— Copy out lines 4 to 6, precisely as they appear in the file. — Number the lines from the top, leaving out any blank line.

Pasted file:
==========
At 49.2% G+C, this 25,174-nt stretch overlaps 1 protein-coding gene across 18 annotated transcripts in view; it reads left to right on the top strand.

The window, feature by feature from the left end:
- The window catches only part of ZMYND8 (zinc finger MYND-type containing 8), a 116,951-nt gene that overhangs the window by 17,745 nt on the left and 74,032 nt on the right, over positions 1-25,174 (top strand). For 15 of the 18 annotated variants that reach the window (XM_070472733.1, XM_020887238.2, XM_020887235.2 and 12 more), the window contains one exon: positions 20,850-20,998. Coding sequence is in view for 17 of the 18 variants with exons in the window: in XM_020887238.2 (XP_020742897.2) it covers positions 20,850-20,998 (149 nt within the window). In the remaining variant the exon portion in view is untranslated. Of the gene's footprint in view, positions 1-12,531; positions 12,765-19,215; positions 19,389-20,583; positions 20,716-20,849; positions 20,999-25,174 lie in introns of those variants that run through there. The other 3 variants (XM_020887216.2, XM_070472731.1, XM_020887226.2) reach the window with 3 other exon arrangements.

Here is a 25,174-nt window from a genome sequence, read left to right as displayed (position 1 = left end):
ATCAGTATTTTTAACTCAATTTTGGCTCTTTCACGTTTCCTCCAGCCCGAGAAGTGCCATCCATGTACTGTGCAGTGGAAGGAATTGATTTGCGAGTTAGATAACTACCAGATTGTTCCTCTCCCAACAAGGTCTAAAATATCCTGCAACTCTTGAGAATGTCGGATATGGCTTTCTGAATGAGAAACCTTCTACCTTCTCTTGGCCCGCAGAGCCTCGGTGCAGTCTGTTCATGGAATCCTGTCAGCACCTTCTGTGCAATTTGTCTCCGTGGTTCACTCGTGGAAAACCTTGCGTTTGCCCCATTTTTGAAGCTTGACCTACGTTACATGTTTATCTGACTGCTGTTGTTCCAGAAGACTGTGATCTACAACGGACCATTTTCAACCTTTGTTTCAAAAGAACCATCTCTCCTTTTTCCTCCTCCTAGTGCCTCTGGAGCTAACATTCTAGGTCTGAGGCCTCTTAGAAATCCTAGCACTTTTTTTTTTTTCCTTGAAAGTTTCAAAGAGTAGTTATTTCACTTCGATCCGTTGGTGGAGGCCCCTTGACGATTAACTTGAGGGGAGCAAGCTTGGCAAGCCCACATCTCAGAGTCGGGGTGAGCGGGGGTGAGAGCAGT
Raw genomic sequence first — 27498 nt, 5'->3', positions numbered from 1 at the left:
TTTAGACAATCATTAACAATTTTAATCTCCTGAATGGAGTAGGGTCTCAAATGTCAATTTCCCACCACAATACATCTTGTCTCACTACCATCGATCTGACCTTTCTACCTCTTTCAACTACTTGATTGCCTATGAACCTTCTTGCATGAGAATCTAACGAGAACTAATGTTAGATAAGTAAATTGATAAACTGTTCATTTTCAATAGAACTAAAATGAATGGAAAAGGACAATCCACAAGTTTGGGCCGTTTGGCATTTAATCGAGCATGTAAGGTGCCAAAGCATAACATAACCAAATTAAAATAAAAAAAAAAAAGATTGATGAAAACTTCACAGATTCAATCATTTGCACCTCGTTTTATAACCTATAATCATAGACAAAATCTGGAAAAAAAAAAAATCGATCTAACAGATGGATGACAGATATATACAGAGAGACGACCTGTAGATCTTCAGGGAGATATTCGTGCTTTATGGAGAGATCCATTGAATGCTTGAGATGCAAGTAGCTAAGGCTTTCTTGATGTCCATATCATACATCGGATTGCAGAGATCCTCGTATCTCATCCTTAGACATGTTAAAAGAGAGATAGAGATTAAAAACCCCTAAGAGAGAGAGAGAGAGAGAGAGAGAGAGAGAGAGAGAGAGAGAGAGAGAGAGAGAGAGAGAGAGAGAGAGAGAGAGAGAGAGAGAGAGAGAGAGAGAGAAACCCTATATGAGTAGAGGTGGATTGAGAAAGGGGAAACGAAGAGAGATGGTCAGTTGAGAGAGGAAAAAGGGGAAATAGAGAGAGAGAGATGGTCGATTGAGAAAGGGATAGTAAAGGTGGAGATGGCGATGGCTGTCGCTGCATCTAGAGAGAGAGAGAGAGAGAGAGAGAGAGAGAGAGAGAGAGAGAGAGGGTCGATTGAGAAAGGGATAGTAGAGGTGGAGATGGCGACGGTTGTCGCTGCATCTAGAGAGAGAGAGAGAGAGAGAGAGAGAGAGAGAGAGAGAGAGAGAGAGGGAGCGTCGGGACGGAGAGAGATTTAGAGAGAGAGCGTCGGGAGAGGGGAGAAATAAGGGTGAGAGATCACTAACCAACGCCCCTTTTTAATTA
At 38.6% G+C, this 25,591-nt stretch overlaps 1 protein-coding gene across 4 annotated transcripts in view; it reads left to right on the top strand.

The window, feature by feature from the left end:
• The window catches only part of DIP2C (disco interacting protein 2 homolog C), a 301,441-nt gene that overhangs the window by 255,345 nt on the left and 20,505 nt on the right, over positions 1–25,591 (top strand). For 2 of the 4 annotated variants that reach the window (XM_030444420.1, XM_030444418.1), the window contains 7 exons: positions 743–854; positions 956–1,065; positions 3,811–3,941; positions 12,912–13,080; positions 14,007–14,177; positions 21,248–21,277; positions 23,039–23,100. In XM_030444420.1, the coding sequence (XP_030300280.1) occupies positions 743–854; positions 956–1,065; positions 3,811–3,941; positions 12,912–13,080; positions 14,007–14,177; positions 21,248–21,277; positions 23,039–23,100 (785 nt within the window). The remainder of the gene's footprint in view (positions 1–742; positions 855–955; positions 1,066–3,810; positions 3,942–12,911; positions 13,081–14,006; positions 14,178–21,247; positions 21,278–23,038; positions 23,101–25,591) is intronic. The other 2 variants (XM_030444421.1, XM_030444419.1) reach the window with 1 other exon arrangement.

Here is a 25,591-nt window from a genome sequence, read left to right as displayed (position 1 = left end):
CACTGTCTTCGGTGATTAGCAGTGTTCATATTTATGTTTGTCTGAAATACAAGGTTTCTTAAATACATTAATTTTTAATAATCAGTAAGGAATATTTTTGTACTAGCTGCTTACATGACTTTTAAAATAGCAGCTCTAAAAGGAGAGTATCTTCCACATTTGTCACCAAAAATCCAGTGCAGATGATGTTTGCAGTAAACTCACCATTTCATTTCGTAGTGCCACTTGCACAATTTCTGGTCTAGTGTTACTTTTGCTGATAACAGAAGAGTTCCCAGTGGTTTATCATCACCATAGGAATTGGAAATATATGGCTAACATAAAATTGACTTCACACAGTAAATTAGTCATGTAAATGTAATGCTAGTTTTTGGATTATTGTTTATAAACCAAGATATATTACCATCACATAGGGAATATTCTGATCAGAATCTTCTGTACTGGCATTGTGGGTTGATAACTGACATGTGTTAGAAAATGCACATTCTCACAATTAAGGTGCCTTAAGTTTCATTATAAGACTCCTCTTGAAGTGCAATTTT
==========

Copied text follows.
Here is a 25,174-nt window from a genome sequence, read left to right as displayed (position 1 = left end):
ATCAGTATTTTTAACTCAATTTTGGCTCTTTCACGTTTCCTCCAGCCCGAGAAGTGCCATCCATGTACTGTGCAGTGGAAGGAATTGATTTGCGAGTTAGATAACTACCAGATTGTTCCTCTCCCAACAAGGTCTAAAATATCCTGCAACTCTTGAGAATGTCGGATATGGCTTTCTGAATGAGAAACCTTCTACCTTCTCTTGGCCCGCAGAGCCTCGGTGCAGTCTGTTCATGGAATCCTGTCAGCACCTTCTGTGCAATTTGTCTCCGTGGTTCACTCGTGGAAAACCTTGCGTTTGCCCCATTTTTGAAGCTTGACCTACGTTACATGTTTATCTGACTGCTGTTGTTCCAGAAGACTGTGATCTACAACGGACCATTTTCAACCTTTGTTTCAAAAGAACCATCTCTCCTTTTTCCTCCTCCTAGTGCCTCTGGAGCTAACATTCTAGGTCTGAGGCCTCTTAGAAATCCTAGCACTTTTTTTTTTTTCCTTGAAAGTTTCAAAGAGTAGTTATTTCACTTCGATCCGTTGGTGGAGGCCCCTTGACGATTAACTTGAGGGGAGCAAGCTTGGCAAGCCCACATCTCAGAGTCGGGGTGAGCGGGGGTGAGAGCAGT
Raw genomic sequence first — 27498 nt, 5'->3', positions numbered from 1 at the left: